Published: Fri, May 19, 2017
Global Media | By Meredith Barber

Trump administration keeps Iran deal alive, but with new sanctions

Trump administration keeps Iran deal alive, but with new sanctions

The U.S. will continue to "scrutinize Iran's commitment" to the nuclear deal while developing a "comprehensive Iran policy", Acting Assistant Secretary of State for Near Eastern Affairs Stuart Jones said in a statement.

The United States decided not to reimpose sanctions on Iran's nuclear program Wednesday despite President Donald Trump's criticism of the deal Tehran signed with the previous U.S. administration. "We urge our partners around the world to join us in calling out individuals and entities who violate global sanctions targeting Iran's human rights abuses".

Wednesday's sanctions target Iranian military officials along with an Iranian company and China-based network accused of supplying Iran with materials for ballistic missiles, the State Department said.

The new sanctions came at a sensitive time for Iran, with presidential elections just two days away.

Reached between Iran and six world powers on 14 July 2015, the nuclear deal aimed at limiting some aspect of Tehran's nuclear activities in exchange for sanctions relief.

Since taking office, the Trump administration has certified that Iran is "compliant" with the deal, but has ordered an interagency review of US-Iran policy.

To remind you, the Joint Comprehensive Plan of Action (JCPOA) is the title of dismantle the disastrous deal with Iran designed and signed by President Obama.

The US on Wednesday renewed a waiver of the key, and most punitive, sanctions that it imposed on Iran before the nuclear deal was ultimately struck.

Iran's foreign ministry issued a statement saying that the country will continue its missile program in line with its "inalienable and legal right" to upgrade the country's defensive capabilities, the ministry's spokesman Bahram Ghasemi wrote on his Telegram channel May 18.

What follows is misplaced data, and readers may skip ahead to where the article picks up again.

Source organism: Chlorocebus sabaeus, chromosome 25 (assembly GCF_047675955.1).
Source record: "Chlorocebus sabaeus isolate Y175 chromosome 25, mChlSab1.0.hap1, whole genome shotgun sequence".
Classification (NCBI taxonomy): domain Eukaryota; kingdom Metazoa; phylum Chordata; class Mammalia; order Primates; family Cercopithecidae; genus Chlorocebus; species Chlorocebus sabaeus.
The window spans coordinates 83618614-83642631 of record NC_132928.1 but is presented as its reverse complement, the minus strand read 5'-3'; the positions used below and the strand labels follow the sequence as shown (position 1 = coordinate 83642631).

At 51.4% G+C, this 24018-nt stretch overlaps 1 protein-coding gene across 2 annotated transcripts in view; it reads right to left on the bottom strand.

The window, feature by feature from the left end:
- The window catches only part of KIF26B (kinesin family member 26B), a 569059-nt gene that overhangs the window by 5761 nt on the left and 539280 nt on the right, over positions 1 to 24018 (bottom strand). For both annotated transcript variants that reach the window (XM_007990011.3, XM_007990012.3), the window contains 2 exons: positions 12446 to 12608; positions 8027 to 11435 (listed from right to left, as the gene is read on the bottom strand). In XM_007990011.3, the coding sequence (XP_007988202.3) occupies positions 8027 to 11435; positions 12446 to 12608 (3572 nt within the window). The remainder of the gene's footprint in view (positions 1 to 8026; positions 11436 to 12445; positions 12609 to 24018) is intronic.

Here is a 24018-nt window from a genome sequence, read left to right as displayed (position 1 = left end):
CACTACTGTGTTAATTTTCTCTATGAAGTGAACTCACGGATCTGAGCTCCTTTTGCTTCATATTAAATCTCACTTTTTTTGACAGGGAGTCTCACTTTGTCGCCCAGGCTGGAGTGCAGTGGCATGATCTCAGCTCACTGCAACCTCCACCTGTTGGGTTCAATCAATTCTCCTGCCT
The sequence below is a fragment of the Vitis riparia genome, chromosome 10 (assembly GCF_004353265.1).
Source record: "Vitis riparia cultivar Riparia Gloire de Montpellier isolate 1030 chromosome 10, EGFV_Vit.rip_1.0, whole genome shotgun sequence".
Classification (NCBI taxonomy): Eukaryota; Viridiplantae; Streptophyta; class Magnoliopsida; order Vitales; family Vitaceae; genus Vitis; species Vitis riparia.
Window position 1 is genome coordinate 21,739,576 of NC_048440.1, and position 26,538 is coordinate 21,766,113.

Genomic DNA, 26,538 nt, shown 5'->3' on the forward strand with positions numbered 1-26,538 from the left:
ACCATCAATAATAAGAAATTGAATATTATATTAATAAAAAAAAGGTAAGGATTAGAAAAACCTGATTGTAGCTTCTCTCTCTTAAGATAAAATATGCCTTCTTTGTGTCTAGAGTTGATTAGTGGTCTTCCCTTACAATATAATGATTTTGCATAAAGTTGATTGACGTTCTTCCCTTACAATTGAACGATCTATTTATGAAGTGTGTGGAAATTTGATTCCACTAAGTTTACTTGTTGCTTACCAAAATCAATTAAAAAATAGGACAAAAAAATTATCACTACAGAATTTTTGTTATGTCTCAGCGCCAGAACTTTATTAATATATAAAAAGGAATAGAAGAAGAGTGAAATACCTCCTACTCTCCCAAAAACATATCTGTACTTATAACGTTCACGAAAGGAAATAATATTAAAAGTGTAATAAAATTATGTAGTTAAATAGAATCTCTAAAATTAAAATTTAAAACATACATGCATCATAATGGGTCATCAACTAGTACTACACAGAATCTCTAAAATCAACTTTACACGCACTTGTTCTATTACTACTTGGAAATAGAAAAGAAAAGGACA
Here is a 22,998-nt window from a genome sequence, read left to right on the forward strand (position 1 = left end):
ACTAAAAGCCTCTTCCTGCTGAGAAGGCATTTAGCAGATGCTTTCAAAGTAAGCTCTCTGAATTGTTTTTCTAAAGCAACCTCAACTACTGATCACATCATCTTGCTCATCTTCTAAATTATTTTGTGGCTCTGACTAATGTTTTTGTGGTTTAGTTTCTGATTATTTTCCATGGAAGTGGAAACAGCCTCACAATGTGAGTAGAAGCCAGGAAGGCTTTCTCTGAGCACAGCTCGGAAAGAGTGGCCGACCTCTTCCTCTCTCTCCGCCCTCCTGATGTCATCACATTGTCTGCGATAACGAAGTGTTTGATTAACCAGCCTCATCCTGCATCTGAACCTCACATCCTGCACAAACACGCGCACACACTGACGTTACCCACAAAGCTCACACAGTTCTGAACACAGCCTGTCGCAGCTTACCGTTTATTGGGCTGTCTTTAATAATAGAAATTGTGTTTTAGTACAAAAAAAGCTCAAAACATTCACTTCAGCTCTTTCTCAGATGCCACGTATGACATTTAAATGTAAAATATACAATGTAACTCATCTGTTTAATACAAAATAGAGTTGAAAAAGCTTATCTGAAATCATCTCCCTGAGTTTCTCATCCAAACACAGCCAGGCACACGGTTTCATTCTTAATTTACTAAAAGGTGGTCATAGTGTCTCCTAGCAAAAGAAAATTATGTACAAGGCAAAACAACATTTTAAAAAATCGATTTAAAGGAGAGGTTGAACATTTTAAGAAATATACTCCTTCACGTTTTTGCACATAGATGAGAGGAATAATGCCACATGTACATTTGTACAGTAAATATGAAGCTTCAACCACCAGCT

Trump, who is due to visit the Middle East next week, vowed to "tear up" the nuclear deal as a candidate but since taking office in January, the administration has upheld the agreement while reviewing USA policy and announcing a series of narrow sanctions that fall outside the accord.

Trump expressed his lack of enthusiasm for the nuclear deal brokered under his predecessor Barack Obama in no uncertain terms during the USA presidential election campaign when he described undoing it as his "number one priority".

According to Reuters, some of the waivers were set to expire this week unless they were extended by the commander in chief.

Washington has maintained a raft of other sanctions related to human rights and the missile programme that continue to stifle Iran's efforts to rebuild its foreign trade.

The US State Department said however that a blockade of Iranian oil exports would remain lifted under the 2015 nuclear agreement between Iran, the US and EU.

The waiver extension comes as Iranian President Hassan Rouhani, whose government pushed hard to achieve the deal, faces off with his rivals in the campaign run for the May 19 presidential vote.

"As long as Iran abides by its commitments, it is in the best interest of U.S. national security [for the US] to continue [to] meet its obligations under the deal and refrain from steps that undermine the agreement", Davenport said.

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